In the public sphere, the lines have been drawn too often, by default—the withdrawal of moderates (and the non-aggressive, non-extrovert communicator) in disgust—the result being that the loudest and extremistissimus overrun the field. There is an added element that is especially relevant today. Discussion, and indeed, most online activity, is more and more: reaction. Discussion to be of any value, needs thoughtfulness and a willingness to learn from evidence and resources exposed in the discussion. This brings me back to the cluttered mind. People like L. Timmel Duchamp, a person who has a greatly cluttered mind, would never consider using a lie as an argument, because, well, Why? If there isn't a good reason to come to some conclusion, it's not time to come to any conclusion at all, but time to continue learning, something we all should consider unfinished till we are.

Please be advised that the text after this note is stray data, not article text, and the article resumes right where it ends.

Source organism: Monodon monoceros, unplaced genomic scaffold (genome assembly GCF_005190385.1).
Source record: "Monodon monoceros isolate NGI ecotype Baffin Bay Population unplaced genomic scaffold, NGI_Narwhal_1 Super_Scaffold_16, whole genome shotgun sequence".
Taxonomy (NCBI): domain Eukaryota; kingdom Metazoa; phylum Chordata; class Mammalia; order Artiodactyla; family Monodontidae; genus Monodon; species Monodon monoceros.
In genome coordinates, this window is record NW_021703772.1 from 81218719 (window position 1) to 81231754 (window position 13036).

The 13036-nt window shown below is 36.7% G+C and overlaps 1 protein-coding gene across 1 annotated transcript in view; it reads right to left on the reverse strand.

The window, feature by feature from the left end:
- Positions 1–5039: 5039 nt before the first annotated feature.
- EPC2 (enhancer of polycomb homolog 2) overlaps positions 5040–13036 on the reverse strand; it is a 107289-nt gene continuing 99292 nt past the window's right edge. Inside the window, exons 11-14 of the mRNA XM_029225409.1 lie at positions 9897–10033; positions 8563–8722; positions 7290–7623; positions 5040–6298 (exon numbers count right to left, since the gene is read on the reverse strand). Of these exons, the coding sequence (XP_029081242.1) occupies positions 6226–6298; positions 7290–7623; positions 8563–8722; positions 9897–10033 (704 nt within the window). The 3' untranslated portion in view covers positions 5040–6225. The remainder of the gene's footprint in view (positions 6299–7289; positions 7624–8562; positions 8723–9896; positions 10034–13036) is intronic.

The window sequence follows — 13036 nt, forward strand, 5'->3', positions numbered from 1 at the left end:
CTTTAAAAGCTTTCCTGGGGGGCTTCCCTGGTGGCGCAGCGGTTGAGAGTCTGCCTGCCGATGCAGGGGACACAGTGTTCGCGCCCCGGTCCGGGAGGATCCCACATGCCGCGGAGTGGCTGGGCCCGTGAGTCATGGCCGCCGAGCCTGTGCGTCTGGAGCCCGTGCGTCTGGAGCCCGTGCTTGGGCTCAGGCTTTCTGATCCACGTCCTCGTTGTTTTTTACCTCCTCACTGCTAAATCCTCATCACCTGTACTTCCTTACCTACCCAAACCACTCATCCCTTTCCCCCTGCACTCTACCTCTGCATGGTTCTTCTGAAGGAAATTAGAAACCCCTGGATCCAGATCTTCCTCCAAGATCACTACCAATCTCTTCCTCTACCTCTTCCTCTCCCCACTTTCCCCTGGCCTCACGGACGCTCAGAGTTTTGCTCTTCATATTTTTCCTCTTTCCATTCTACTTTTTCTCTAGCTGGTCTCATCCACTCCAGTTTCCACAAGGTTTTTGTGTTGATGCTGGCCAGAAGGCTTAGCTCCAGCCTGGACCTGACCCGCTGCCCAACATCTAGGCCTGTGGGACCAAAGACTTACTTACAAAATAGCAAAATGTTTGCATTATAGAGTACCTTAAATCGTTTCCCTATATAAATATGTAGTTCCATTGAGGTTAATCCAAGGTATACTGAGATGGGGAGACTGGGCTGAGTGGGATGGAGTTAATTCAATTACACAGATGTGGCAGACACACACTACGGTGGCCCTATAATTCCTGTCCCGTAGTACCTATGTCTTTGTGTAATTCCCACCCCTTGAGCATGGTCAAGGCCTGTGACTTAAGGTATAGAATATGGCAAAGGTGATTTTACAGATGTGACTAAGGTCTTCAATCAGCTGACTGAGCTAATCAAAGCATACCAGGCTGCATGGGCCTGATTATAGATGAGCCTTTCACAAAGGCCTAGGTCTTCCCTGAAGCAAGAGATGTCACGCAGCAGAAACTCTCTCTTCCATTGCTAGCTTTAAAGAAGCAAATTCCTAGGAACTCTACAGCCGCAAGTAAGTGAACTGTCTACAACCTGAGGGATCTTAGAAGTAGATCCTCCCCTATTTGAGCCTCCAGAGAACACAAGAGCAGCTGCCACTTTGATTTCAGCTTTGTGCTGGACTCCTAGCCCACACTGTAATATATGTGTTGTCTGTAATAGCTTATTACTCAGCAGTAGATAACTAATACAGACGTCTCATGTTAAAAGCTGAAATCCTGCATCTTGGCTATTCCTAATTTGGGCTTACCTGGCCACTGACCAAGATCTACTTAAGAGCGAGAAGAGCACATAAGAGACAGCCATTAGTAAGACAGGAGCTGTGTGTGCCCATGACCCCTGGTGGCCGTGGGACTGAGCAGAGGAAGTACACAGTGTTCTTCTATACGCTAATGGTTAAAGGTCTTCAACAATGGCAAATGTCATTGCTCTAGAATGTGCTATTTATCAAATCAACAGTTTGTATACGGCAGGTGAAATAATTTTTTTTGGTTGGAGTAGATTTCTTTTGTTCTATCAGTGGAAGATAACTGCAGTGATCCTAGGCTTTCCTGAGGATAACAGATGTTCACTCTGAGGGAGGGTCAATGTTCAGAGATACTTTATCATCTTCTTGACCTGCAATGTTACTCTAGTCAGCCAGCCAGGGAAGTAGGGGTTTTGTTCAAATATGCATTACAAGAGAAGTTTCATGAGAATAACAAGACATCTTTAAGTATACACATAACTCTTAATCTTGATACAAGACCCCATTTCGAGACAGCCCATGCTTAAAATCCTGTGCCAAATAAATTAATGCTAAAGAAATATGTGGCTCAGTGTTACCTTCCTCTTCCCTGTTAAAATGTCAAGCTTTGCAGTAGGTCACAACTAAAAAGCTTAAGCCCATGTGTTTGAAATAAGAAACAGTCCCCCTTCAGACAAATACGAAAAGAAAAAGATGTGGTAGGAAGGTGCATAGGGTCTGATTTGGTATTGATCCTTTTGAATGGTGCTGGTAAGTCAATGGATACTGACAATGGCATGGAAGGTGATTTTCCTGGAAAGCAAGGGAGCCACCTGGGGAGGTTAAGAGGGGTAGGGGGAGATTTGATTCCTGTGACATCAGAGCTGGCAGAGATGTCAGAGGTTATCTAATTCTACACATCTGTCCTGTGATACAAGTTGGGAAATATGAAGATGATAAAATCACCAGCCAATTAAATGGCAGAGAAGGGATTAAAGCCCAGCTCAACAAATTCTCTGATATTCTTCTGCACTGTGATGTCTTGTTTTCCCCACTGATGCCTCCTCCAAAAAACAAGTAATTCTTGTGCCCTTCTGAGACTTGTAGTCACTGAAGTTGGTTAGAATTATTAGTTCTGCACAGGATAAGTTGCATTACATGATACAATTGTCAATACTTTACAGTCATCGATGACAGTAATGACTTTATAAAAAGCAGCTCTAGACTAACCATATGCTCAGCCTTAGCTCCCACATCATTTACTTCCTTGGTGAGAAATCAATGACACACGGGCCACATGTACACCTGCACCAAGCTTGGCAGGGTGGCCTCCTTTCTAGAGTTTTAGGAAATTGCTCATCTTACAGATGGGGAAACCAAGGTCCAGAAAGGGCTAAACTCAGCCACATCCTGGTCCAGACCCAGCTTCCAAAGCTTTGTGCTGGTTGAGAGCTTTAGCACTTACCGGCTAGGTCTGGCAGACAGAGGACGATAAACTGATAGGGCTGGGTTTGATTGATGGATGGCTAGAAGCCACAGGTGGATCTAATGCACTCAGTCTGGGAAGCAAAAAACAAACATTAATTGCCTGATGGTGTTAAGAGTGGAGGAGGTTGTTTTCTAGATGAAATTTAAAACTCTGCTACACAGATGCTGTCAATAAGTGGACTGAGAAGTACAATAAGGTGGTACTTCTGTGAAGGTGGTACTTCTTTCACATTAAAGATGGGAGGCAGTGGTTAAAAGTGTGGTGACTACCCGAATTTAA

I'm so glad that Jeff VanderMeer wrote this piece:
It tells so much more than I know.

I do highly recommend the books from Aqueduct Press.

  1. It Walks in Beauty—selected prose of Chandler Davis, edited and with an introduction by Josh Lukin
  2. Dorothea Dreams by Suzy McKee Charnas, with an introduction by Delia Sherman
The choices made of what to publish in every series at Aqueduct are extraordinary, and more powerful than an oyster knife to an oyster are they in the power to open openable minds.

What I can also say authoritatively is that "It Walks in Beauty" is (although I first thought it about the worst title I'd ever read) one of the best titles ever, really hitting when one reads this milestone of a story (in a great and very unpredictable collection), a milestone we are seeing again. History sometimes seems like a circuit.


JP said...

A cluttered mind (with some semblance of deep underlying order) is inspiration's workshop. I shall try and find and read Duchamp's work.

anna tambour said...

Well, damn my disordered mind. I meant to put a link to Duchamp's powerful, beautiful and meaningful fiction--both short stories and novels. "The Apprenticeship of Isabetta di Pietro Cavazzi" is a great place to start. I am thrilled that it features in my Virtuous Medlar Circle. One of her great strengths is an ability to get under the skin of people, to examine the relationships between them as they really are and have been, and when I say 'have been', I mean historically. She is my favourite explorer into other times and the consciousnesses that prevailed as norms and abnorms then.